Bee? Wasp? Hornet? A Guide to Stinging Insects

Bee? Wasp? Hornet? A Guide to Stinging Insects

Having a yard gives you an opportunity to get outdoors and enjoy the sunshine, fresh air and plants. That combination is also ideal for attracting a variety of insects and wildlife to your yard. When it comes to insects, the spring, summer and early autumn is an especially busy time.

Some of these insects can be benign or even helpful. Certain bugs – the dragonfly is a good example – help to control other insect populations. Butterflies are also beneficial insects – they serve as pollinators.

Other insects aren’t as completely harmless, though. Wasps, hornets and bees present an all-together different challenge for homeowners. While many of these insects offer similar benefits, they also pose a threat to people – they aggressively defend themselves by stinging other creatures they view as a threats.

Stinging Insects

“Bees!”  — That’s the typical screeching reaction people have at the sight of a yellow-and-black flying insect. For the most part, however, bees aren’t what they should be worried about. Instead, it’s the wasps and hornets who give people the most trouble. Let’s take a look at the most common bee, wasp and hornet types present in the U.S. and Canada:

 
  • AFRICANIZED BEE

    Getting rid of Africanized Bees
    Backyard Threat Level: Maximum
    Nest Locations: Hollow, little disturbed areas including discarded tires, empty cars, crates and boxes.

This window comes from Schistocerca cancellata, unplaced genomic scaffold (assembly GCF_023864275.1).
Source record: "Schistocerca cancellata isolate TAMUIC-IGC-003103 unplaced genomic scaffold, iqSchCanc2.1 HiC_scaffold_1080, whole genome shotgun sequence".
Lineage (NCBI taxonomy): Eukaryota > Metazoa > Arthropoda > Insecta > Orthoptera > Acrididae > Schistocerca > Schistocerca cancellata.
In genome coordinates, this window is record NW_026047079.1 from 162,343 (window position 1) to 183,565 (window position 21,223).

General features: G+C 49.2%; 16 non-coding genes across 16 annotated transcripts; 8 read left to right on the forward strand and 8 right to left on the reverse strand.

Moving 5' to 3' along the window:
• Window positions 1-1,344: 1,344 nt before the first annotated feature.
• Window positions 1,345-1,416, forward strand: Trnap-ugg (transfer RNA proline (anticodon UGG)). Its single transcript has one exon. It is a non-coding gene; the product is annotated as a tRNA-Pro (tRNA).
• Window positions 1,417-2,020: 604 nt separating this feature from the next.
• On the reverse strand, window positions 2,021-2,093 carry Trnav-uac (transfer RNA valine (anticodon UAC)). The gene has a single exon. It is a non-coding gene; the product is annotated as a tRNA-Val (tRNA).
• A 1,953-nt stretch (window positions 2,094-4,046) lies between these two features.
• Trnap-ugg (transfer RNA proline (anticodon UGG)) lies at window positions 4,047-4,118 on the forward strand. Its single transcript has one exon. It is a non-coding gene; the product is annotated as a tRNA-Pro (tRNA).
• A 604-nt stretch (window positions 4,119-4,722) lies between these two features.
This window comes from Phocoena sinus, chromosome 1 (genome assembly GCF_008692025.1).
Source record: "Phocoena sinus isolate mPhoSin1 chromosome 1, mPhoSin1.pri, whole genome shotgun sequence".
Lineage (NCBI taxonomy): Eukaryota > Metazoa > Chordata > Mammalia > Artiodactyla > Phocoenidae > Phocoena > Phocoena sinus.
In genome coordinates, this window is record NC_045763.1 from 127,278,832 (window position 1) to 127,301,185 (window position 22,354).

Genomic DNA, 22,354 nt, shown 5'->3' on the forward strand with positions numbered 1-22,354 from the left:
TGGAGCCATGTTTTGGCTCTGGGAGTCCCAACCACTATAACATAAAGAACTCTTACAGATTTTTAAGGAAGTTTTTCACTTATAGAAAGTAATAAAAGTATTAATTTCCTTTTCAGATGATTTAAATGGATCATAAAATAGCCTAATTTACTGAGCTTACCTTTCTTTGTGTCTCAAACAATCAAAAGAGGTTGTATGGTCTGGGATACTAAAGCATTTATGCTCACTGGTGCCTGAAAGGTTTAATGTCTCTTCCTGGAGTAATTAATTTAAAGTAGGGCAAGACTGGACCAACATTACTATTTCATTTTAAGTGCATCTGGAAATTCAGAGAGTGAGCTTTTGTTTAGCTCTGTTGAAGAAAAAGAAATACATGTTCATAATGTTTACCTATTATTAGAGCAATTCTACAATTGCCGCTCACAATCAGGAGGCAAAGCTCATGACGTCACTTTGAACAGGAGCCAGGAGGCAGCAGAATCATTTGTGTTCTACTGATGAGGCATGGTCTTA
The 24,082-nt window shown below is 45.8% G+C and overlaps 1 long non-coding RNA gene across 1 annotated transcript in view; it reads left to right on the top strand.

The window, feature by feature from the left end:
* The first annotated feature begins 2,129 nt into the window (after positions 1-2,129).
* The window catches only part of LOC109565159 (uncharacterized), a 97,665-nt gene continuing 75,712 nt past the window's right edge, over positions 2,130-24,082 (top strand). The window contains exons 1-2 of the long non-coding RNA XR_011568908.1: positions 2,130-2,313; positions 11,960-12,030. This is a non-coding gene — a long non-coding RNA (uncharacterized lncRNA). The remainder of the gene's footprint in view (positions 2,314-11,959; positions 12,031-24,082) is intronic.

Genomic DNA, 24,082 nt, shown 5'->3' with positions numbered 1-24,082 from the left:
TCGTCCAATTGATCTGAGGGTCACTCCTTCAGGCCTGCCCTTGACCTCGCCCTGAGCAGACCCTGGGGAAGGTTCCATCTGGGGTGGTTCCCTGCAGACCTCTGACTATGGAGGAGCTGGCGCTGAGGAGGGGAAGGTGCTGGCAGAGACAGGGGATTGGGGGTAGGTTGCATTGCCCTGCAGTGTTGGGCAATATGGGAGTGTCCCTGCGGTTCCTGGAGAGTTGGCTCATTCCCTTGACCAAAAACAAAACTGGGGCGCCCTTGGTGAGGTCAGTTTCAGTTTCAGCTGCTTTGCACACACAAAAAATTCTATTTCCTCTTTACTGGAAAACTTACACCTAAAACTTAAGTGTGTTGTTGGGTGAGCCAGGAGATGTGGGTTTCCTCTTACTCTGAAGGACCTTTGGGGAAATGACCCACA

Appearance: Much like a honey bee but a bit smaller.


    AFRICANIZED BEE FACTS: These insects were created in 1957 after some imported African honey bees crossbred with those in South America. The result was a highly aggressive species that began expanding its range. As recently as 2011, these bees were found in the Northwestern U.S. A bit smaller than a typical honey bee, these bees tend to be easily provoked into defending their hive. As a result, they can attack in tremendous numbers and pursue their perceived threats farther than nearly every other insect on this list. Like their honey bee “parents,” Africanized bees die shortly after deploying their stinger. These bees are most common in the extreme southern U.S. It’s best to allow a professional to handle these insects.

     
  • BUMBLE BEE

    Getting rid of Bumble Bees
    Backyard Threat Level: Medium
    Nest Locations: Underground, near patios and decks, inside soffits of attics
    Appearance: Plump and hairy, larger than most other stinging insects. Black, yellow and orange banding.
    ALERT!: These insects are considered key pollinators within their ecosystem (and for farming, too); it’s best to relocate these bees rather than kill them. Contact a professional beekeeper, not an exterminator, for assistance in this.